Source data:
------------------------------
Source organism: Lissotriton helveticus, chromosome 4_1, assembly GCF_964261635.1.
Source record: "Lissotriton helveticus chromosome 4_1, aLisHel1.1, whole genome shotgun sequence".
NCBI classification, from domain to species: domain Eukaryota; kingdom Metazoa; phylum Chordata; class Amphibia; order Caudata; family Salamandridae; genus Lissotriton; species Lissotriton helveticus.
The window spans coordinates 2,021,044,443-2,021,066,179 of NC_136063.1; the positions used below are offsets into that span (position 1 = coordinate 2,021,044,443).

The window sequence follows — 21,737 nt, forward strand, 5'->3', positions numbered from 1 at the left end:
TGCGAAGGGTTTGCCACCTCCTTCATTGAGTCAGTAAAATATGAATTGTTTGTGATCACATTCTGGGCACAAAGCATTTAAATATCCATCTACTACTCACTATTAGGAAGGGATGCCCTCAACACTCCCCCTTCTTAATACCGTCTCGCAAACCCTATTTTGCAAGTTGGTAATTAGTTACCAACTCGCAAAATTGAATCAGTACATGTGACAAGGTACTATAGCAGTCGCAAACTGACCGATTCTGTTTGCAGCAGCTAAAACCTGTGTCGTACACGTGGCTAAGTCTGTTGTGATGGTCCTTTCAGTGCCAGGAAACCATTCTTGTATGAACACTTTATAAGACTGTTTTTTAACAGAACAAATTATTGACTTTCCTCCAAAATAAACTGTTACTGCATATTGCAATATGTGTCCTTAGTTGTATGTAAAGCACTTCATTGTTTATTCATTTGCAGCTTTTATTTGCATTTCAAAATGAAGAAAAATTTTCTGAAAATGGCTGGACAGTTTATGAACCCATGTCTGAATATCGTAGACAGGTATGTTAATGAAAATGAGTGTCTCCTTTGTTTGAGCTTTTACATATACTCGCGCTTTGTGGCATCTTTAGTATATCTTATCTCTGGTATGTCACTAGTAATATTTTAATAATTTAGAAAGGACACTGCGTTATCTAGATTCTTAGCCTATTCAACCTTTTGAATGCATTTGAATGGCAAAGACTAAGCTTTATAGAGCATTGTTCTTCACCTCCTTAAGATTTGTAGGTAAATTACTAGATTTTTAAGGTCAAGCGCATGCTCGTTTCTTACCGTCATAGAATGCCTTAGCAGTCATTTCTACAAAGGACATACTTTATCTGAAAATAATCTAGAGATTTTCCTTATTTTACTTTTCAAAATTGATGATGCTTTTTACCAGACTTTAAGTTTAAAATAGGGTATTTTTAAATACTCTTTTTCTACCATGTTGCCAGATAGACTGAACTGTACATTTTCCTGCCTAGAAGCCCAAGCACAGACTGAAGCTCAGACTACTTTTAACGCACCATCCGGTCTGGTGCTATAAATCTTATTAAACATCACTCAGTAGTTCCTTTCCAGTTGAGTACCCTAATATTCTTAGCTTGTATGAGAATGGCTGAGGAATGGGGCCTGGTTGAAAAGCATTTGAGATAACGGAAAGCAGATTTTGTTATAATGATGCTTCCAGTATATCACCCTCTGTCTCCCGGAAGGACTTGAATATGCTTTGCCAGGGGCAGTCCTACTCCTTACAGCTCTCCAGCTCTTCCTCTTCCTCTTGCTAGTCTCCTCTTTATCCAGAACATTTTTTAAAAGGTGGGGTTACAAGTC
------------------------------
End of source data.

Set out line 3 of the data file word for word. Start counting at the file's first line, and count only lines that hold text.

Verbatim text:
NCBI classification, from domain to species: domain Eukaryota; kingdom Metazoa; phylum Chordata; class Amphibia; order Caudata; family Salamandridae; genus Lissotriton; species Lissotriton helveticus.